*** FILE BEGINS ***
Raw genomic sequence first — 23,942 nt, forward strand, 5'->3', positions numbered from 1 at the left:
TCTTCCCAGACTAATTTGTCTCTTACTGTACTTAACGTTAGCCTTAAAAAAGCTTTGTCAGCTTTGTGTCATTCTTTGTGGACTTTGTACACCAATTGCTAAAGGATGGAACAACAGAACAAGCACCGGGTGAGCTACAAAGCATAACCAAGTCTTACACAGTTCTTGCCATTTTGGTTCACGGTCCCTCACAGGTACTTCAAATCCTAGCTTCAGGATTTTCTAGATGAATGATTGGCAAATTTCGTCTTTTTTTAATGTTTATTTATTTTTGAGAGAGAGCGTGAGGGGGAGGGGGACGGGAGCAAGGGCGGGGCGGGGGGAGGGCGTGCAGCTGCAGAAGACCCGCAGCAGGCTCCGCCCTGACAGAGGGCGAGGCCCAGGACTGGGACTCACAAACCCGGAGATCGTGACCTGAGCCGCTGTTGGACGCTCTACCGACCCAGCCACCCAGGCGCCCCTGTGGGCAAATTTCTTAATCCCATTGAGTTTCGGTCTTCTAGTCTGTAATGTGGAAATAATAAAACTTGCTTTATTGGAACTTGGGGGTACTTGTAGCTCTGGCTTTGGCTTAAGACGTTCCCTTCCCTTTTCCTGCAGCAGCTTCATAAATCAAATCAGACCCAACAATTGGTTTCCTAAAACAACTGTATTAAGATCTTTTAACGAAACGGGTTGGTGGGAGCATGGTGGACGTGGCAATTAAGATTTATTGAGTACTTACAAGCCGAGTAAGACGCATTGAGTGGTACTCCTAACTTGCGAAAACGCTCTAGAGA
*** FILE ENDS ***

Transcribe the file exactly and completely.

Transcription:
Raw genomic sequence first — 23,942 nt, forward strand, 5'->3', positions numbered from 1 at the left:
TCTTCCCAGACTAATTTGTCTCTTACTGTACTTAACGTTAGCCTTAAAAAAGCTTTGTCAGCTTTGTGTCATTCTTTGTGGACTTTGTACACCAATTGCTAAAGGATGGAACAACAGAACAAGCACCGGGTGAGCTACAAAGCATAACCAAGTCTTACACAGTTCTTGCCATTTTGGTTCACGGTCCCTCACAGGTACTTCAAATCCTAGCTTCAGGATTTTCTAGATGAATGATTGGCAAATTTCGTCTTTTTTTAATGTTTATTTATTTTTGAGAGAGAGCGTGAGGGGGAGGGGGACGGGAGCAAGGGCGGGGCGGGGGGAGGGCGTGCAGCTGCAGAAGACCCGCAGCAGGCTCCGCCCTGACAGAGGGCGAGGCCCAGGACTGGGACTCACAAACCCGGAGATCGTGACCTGAGCCGCTGTTGGACGCTCTACCGACCCAGCCACCCAGGCGCCCCTGTGGGCAAATTTCTTAATCCCATTGAGTTTCGGTCTTCTAGTCTGTAATGTGGAAATAATAAAACTTGCTTTATTGGAACTTGGGGGTACTTGTAGCTCTGGCTTTGGCTTAAGACGTTCCCTTCCCTTTTCCTGCAGCAGCTTCATAAATCAAATCAGACCCAACAATTGGTTTCCTAAAACAACTGTATTAAGATCTTTTAACGAAACGGGTTGGTGGGAGCATGGTGGACGTGGCAATTAAGATTTATTGAGTACTTACAAGCCGAGTAAGACGCATTGAGTGGTACTCCTAACTTGCGAAAACGCTCTAGAGA